I’d love to hear what others think is needed to make the whole ecosystem a tight, resilient, effective network. I’m still listening.

Dr. Michelle Ferrier is chief instigator of the JTM Create or Die series. She is also an associate professor in the School of Communications at Elon University, where she maintains a wiki on new media innovators of color.

Home Page, Journalism News, JTM News, Member News, Miscellaneous, Projects

Addressing the blockage in media entrepreneurship deal flow

Linda Jue, founding director and executive editor of the G.W. Williams Center for Independent Journalism, examines the agenda wall at the JTM Create or Die 2 event in Greensboro in June 2011.

In search of the larger picture of media entrepreneurship, I recently traveled from North Carolina to Washington, DC and environs to meet with incubator directors, serial entrepreneurs, and others in the digital intelligencia. My goal, I thought, was simple. Engage in conversations about the new media landscape and how to fund great ideas.

Admittedly, I went with my own preconceived notions on what I’ve dubbed the East Coast Listening Tour. I was thinking of creating an accelerator to help educate and fund journalism-based projects coming out of the Journalism That Matters Create or Die series of design | build | pitch events in Detroit and Greensboro.

But something shifted on that road trip. Perhaps, like in the movies, my character learns something about herself as she traveled down the highways. As I met with folks like Doug Mitchell, co-director of UNITY’s New U incubator and William Crowder, managing director of the Comcast DreamIt Ventures project and Dr. Chad Womack, cofounder of the Black Innovation and Competitiveness Initiative, I stopped thinking and talking. I put on my journalism hat. And I started asking questions and listening.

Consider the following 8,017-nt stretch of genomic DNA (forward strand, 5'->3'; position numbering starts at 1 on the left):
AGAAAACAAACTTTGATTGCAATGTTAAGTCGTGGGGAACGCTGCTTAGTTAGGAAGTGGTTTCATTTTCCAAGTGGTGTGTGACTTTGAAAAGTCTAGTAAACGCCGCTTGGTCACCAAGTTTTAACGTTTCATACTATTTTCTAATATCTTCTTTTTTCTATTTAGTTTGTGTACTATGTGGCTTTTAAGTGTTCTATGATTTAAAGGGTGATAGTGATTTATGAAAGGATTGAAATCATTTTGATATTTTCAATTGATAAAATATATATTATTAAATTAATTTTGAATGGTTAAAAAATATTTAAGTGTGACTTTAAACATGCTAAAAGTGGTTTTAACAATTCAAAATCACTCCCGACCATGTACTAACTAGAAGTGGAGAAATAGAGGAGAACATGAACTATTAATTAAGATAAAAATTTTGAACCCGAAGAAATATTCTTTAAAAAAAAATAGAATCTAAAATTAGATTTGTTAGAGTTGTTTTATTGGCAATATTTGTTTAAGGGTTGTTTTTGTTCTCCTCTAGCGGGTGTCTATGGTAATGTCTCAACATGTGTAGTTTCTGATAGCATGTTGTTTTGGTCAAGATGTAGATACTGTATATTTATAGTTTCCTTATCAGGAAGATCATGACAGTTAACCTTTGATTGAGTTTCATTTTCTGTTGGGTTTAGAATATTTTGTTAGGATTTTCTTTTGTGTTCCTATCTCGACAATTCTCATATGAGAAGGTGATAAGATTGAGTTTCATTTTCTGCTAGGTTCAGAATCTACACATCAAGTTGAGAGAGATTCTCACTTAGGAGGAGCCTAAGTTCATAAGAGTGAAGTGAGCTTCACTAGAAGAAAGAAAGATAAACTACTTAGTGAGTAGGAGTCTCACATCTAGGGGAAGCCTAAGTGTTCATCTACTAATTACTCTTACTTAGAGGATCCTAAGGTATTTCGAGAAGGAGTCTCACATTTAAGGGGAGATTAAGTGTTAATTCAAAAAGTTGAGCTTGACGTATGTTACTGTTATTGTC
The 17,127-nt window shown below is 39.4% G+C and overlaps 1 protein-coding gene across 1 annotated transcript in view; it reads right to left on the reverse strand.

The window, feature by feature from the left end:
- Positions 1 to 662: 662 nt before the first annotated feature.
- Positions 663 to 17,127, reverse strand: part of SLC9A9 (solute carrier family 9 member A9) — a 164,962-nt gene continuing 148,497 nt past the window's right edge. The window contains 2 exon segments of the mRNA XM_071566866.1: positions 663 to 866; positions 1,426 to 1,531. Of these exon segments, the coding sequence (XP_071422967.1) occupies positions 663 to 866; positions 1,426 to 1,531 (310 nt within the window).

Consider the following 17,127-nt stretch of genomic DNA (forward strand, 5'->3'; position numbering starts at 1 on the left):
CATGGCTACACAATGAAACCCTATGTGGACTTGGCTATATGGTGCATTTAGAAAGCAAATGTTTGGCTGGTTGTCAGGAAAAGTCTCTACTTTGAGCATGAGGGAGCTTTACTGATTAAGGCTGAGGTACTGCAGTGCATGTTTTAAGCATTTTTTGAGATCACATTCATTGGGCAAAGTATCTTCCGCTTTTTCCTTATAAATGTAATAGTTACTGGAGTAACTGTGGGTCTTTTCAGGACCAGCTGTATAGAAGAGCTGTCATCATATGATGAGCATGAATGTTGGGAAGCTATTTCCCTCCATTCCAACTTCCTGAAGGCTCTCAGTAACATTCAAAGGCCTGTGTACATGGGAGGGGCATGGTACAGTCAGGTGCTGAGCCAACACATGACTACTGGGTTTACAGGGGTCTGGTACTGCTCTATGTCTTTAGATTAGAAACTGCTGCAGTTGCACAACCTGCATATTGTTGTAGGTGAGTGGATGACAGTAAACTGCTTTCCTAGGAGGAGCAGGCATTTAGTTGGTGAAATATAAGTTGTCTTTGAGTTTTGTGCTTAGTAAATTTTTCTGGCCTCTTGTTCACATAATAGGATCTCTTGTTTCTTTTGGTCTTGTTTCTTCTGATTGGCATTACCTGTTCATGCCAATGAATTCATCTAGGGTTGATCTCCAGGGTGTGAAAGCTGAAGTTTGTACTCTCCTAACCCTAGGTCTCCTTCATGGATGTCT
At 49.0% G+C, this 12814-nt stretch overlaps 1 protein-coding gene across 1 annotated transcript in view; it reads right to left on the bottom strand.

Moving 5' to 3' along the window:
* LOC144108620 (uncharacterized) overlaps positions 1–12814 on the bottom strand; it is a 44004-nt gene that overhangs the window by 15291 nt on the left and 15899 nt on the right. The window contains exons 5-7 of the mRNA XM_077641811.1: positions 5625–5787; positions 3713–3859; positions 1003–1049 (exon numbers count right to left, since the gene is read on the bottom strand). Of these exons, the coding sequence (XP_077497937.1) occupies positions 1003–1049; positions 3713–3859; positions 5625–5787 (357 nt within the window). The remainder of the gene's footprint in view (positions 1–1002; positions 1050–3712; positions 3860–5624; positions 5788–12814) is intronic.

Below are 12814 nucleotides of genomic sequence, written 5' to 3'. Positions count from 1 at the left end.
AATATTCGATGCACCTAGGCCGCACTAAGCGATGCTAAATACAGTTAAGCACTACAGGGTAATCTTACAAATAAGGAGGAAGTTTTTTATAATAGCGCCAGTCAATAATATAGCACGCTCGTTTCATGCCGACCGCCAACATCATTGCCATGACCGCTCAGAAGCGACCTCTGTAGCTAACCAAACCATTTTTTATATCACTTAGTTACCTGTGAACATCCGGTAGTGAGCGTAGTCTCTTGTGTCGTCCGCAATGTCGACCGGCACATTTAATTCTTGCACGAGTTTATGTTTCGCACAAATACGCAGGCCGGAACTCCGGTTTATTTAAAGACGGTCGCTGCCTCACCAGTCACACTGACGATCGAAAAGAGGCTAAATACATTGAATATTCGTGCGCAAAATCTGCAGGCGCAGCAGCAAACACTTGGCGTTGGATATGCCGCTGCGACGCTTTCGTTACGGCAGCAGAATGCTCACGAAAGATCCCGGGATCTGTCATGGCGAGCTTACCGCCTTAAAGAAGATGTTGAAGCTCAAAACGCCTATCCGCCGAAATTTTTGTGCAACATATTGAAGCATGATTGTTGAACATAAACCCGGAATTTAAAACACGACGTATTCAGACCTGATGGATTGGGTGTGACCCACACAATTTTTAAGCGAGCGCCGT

What is needed in the media entrepreneurship space for projects by and for people of color? What do project teams need in terms of education, training or funding? When do they need such interventions? Who is already servicing these people with the skills and knowledge to be successful? What is the audience that is not being served effectively?

Many on the National Association of Black Journalists Digital Journalism Task Force have talked about the lack of financing for journalism projects by or for people of color. New U was designed to help address that gap. DreamIt Ventures was designed to fill that need. But as I chatted with people just as passionate about media entrepreneurship, the larger media ecosystem became a bit clearer. And the gaping holes became increasingly apparent.

With more than 200 applicants for 16 slots in the 2010 class, New U has a very selective process for picking its final teams for mentoring. Four of the 16 go on to actual funding. Same scenario with DreamIt Ventures. Many more entrepreneurs are waiting for their shot than the number of slots available to accommodate them.

Venture capitalists talk about deal flow…the number of ideas it takes for the big one to be found. To me, it doesn’t seem as if we have any problem with deal flow with the hundreds of entrepreneurs of color waiting for a chance to be heard. What I see is a tremendous narrowing of the arteries leading to the heart of the matter – funding. And lots of ideas never see the light of day for lack of access to that flow.

Dr. Michelle Ferrier is chief instigator for the Journalism That Matters Create or Die series, She is the founder and publisher of LocallyGrownNews.com, a hyperlocal community news site now in its second year. She is also an associate professor in the School of Communications at Elon University.